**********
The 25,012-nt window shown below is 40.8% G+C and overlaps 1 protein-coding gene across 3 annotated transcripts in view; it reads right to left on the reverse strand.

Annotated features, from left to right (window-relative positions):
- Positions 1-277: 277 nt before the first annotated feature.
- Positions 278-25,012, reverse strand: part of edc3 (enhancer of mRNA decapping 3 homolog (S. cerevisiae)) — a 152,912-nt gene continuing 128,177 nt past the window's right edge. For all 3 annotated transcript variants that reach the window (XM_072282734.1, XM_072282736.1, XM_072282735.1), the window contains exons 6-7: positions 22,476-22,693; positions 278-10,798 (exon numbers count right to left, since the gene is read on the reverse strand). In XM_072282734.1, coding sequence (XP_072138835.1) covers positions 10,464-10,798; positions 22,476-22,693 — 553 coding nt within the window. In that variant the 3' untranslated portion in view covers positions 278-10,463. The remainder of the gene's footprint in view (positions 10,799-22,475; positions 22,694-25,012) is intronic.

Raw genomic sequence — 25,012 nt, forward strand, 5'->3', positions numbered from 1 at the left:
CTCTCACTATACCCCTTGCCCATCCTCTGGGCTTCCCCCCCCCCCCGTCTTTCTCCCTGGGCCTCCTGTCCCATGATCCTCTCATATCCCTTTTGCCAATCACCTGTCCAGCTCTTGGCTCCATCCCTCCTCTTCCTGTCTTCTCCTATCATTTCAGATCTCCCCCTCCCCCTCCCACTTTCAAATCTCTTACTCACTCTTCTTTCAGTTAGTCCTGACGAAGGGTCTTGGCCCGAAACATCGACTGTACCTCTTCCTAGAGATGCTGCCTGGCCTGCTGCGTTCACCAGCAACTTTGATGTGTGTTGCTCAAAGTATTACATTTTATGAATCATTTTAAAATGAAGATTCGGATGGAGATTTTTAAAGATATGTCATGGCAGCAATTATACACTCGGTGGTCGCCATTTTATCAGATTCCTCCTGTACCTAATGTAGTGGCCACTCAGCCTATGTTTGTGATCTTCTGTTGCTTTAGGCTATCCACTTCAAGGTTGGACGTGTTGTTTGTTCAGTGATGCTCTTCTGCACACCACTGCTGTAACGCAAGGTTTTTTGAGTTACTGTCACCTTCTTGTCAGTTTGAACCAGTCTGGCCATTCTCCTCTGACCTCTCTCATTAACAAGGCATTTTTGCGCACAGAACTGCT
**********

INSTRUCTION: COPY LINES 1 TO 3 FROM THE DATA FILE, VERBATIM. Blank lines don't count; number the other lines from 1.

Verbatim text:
The 25,012-nt window shown below is 40.8% G+C and overlaps 1 protein-coding gene across 3 annotated transcripts in view; it reads right to left on the reverse strand.

Annotated features, from left to right (window-relative positions):
- Positions 1-277: 277 nt before the first annotated feature.